The transition from education to agency life can be tumultuous. The ones we lost as an industry; the apprentices and first jobbers that came in, full of promise, and ultimately crashed and burned, felt they’d entered an environment they just weren’t equipped to handle. "I realised pretty quickly it wasn’t for me," said one.

Some of them felt there was a lack of clarity around the levels of commitment their role demanded. Some were daunted by the prospect of operating at the top of their game and still not standing out from the crowd. But in all these responses, there was a sense that the reality, for whatever reason, hadn’t been adequately conveyed.

For many who have slogged their way up, put in the hard yards and dealt with many of the gripes detailed above, there will be a natural inclination to view these responses with a touch of disdain. This new crop is affectionately called 'Generation Z', 'Generation I' or 'The Internet Generation' by those with a penchant for such labels.

They’re more qualified than any previous generation. They value workplace atmosphere, company profile and personal development ahead of more traditional qualities like company performance and salary. These are your next crop of account directors and ultimately board members, and in an ageing workforce, the next 10 years is going to be all about them.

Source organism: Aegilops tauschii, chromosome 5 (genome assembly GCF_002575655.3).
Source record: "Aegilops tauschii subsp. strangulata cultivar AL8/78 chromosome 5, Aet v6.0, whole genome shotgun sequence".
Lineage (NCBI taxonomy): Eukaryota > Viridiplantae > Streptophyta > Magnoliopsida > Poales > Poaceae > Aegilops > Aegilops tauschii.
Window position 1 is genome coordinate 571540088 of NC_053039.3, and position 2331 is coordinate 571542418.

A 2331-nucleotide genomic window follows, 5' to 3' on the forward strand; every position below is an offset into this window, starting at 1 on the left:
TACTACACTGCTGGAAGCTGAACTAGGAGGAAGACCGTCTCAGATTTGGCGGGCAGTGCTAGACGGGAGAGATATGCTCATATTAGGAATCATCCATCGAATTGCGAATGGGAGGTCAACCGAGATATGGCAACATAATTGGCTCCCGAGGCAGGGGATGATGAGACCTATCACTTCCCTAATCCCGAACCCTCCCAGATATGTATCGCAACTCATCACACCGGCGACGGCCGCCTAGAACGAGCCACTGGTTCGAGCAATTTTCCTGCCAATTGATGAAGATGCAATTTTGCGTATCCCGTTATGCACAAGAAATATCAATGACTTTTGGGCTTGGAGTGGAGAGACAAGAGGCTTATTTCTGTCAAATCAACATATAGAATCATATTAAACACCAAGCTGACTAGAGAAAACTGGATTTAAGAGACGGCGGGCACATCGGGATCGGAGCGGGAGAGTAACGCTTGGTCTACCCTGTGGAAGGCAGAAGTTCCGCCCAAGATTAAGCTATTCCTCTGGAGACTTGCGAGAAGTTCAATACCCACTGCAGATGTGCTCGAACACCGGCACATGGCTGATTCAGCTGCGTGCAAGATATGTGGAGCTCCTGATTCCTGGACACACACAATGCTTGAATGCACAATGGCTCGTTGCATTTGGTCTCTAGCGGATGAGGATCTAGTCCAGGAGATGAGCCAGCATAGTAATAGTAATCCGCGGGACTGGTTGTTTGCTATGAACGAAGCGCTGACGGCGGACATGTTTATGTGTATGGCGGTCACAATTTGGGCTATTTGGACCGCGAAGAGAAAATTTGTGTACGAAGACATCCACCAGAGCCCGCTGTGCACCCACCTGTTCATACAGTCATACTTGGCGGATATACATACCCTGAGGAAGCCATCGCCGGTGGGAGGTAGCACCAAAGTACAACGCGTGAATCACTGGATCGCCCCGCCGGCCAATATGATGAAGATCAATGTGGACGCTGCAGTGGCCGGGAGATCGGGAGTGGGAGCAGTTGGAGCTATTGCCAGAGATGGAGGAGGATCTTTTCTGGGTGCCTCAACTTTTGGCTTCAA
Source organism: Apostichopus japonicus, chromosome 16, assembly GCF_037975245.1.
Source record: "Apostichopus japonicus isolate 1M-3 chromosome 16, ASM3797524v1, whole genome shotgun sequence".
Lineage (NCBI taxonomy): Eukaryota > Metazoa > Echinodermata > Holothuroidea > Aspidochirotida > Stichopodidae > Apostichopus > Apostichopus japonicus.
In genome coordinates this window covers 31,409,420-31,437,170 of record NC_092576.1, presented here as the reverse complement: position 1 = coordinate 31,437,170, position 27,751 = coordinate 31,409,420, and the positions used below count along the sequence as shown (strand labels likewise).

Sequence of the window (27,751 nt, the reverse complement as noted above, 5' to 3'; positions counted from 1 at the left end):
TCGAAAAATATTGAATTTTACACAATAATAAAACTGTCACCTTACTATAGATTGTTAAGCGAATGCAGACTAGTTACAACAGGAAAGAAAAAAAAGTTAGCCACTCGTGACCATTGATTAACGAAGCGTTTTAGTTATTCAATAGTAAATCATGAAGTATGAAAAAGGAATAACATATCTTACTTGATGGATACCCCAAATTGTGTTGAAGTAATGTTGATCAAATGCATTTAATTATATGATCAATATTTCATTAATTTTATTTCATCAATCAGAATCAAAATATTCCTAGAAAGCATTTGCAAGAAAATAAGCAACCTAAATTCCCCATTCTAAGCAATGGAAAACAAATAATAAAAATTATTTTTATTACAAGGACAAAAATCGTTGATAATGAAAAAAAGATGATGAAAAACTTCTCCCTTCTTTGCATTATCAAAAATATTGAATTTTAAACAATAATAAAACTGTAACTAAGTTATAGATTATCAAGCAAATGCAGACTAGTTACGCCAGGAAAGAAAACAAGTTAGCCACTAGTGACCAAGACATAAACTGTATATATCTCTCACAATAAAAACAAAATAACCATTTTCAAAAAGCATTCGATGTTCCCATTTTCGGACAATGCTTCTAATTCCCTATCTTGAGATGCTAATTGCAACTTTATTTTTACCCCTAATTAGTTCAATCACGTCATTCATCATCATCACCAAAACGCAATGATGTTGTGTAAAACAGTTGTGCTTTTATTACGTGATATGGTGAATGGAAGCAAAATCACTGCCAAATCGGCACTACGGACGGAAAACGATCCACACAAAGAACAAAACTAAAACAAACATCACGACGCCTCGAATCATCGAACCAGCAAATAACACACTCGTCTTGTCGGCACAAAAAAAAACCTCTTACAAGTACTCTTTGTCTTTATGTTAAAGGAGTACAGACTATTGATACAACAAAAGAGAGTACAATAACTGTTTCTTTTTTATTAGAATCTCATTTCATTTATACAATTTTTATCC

This is from a small sample of young people from different agencies, but what do you think? Is your agency guilty of any of these, or do young people just require too much coddling these days? Please share your views and experiences in the comments section below.

In next week’s blog, we’ll look at specific measures you can take as an employer to engage and retain Generation Z.

Austen Donnellan is Client Services Director at Bray Leino.

The IPA hosts their Talent Adaptathon on 8th October. Learn more about the ADAPT agenda.

Last updated 20/06/2014